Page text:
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Important Australian Recycling Facts in 2020

Important Australian Recycling Facts in 2020
By Simon Williams
·
July 10, 2020

Many are referring to 2020 as a cancelled year, but we shouldn’t be too hasty in discrediting the strides we have made or the missed opportunities we failed to act on when it comes to recycling. If this is the year you are committed to driving an impact by reducing your own, here are some important recycling facts in Australia to start your understanding. Also, remember that the year isn’t over and we can still be the change we want to see at home and in the office.

Australia is leading the way in paper and cardboard recycling

It’s not just Scandinavia that leads the pack when it comes to recycling as Australia is one of the top-performing countries when it comes to paper and cardboard recycling. In fact, an incredible 87% of paper/cardboard waste is recycled in Australia. As a country with native wildlife that relies on trees to survive, this is a recycling fact in Australia that we should all be proud of, as a tonne of recycled paper/cardboard saves 13 trees, 2.5 barrels of oil, 31,780 litres of water, 4m3 of landfill and 4,100 kWh of electricity. Another consideration would be that more than 20% of Australia’s forests were burned in the Australian bushfires, so anything we can do to protect our trees and preserve our environment is critical.

Kerbside recycling saves water and greenhouse gases

Here is a recycling fact in Australia that not enough of us know - kerbside collection is working! Kerbside collection might be unsightly for those periods of the year where suburbs purge their homes of the hard collection items that are now waste, but kerbside recycling is having an incredible impact on our environment. Over the course of a year, kerbside collection actually saves a staggering 11,000 megalitres of water and 386,000 tonnes of greenhouse gases. If you can’t put those metrics in context, it’s the same as taking 64,000 cars off the roads for an entire year. Kerbside collection is communicated to each suburb by post before the time comes, but if you would like to plan for this so that you can do your part and ensure that you are removing all hard waster from your home, make contact with your council or shire.

90% of plastics are created from virgin fossil feedstocks 

Virgin fossil feedstocks are just that, a virgin resource that is being put to work to create plastic despite the fact that these materials and resources already exist and more often than not are found in a landfill. This is wasting our virgin resources. By unnecessarily using oil and coal to create new plastics, we are filling our environment with CO2 which plays a big part in climate change. One ton of recycled plastic saves 5,774 Kwh of energy, 16.3 barrels of oil, 98 million BTU's of energy, and 30 cubic yards of landfill space.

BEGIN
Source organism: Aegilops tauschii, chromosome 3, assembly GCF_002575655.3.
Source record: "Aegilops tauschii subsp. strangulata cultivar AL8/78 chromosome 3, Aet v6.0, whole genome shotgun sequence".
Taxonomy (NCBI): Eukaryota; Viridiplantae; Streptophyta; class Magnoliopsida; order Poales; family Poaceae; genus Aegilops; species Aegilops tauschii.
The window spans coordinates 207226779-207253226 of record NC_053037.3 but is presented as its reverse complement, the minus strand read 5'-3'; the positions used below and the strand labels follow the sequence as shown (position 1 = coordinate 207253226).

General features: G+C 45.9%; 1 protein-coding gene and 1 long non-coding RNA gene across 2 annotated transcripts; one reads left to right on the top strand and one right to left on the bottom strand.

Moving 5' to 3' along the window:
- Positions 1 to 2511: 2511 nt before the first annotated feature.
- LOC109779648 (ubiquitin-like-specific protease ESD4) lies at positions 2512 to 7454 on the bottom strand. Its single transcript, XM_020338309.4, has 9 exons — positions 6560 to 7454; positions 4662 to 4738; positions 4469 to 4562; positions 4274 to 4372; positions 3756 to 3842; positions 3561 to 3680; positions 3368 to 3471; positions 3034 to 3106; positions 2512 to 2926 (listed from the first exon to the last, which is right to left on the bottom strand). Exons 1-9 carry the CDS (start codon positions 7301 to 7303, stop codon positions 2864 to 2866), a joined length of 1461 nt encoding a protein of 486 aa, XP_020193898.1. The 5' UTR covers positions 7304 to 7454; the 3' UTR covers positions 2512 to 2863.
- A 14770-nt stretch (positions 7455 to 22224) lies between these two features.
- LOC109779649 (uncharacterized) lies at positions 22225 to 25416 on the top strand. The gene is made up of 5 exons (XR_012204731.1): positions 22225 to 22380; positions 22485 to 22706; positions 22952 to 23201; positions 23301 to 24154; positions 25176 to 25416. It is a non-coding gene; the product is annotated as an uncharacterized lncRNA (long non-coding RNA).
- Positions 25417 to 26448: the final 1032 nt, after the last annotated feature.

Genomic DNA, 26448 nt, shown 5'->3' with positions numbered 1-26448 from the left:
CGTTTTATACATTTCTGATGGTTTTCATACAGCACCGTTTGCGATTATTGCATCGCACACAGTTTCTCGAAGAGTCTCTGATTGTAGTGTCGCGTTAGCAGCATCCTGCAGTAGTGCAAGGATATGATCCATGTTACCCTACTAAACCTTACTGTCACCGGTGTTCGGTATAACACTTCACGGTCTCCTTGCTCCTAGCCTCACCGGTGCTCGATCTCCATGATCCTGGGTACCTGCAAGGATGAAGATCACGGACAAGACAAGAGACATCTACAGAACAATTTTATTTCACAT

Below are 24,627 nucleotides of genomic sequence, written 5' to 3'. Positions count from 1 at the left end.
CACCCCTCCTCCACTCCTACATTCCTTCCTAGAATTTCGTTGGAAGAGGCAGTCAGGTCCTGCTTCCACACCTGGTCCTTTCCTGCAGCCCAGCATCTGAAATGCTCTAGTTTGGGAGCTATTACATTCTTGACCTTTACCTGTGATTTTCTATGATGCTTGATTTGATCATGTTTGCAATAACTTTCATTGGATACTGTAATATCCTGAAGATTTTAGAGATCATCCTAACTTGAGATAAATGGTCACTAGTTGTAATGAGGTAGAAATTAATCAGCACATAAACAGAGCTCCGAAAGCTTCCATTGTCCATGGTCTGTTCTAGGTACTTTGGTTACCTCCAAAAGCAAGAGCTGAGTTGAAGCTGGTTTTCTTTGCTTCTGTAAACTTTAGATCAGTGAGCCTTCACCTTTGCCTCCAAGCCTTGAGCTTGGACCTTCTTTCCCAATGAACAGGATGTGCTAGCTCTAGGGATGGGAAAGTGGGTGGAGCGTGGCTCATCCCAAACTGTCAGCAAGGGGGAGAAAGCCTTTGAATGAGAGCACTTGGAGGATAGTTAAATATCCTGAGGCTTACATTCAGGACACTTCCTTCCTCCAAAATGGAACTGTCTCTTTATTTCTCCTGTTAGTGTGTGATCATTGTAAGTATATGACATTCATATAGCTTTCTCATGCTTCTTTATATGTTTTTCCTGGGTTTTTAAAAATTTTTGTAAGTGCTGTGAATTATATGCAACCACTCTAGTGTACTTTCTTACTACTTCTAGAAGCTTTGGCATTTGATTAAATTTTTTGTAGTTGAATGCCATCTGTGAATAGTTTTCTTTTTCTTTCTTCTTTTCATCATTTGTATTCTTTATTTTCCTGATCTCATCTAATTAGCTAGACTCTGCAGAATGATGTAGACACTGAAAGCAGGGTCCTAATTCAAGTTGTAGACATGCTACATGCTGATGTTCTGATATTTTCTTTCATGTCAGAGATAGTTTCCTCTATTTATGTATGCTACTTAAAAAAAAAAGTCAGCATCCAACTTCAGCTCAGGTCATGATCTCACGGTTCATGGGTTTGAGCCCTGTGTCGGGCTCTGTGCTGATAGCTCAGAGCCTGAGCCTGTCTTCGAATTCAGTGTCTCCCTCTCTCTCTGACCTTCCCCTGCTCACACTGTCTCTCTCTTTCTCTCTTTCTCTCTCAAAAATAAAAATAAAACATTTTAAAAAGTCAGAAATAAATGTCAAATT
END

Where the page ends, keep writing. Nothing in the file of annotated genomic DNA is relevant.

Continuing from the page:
Australians are still trying to recycle the wrong items

One of the key barriers to recycling is that Australians haven’t completely educated themselves on what can and cannot be recycled. If you are unsure yourself, this might be a recycling fact in Australia that you need to learn and put into practice. You might not think that this has a dire impact, but sorting recycled goods into the accepted groups (metals, plastic, glass, paper and cardboard) takes time and money for recycling plants, and when we mix recycled wastes with non-recyclable wastes they can become contaminated and unfortunately void the recycled goods a chance to be used again. Items you should not put in your recycling bins include plastic bags, plastic wrap, shredded paper, clothes, toys, nappies, white goods, heat-resistant goods, pens, car parts, crystal, foam rubber, organic waste. Furniture and sharps. Plastic bags and plastic wrap can be recycled at dedicated places so still separate these from your general waste.

130,000 tonnes of Australian plastic ends up in waterways

Australian waterways have never been safe from pollution, although as our education and technology improves in recycling, we are still seeing 130,000 tonnes of Australian plastic ending up in waterways. So, how does this happen? According to research, there are three reasons why we are continuing to see large volumes of plastics in our water.

  1. Plastic flying away from landfill processing

  2. Littering 

  3. Flushing waste down the toilet (like wet wipes)

The latter two reasons are in the control of our community, and we should continue to ban waste being flushed down the toilet, as well as littering on land. These plastics should be finding their way back onto the production line, and not harming our waterways and water species.

CartridgesDirect has long advocated for a circular economy, and have established and supported recycling programs in the print community. If you would like to find out how to recycle your printer cartridges or would like to see if you can request your own Planet Ark bin for your office or community, reach out to our team today.

Note: Many of these facts have come from https://waster.com.au/recycling-facts-australia/

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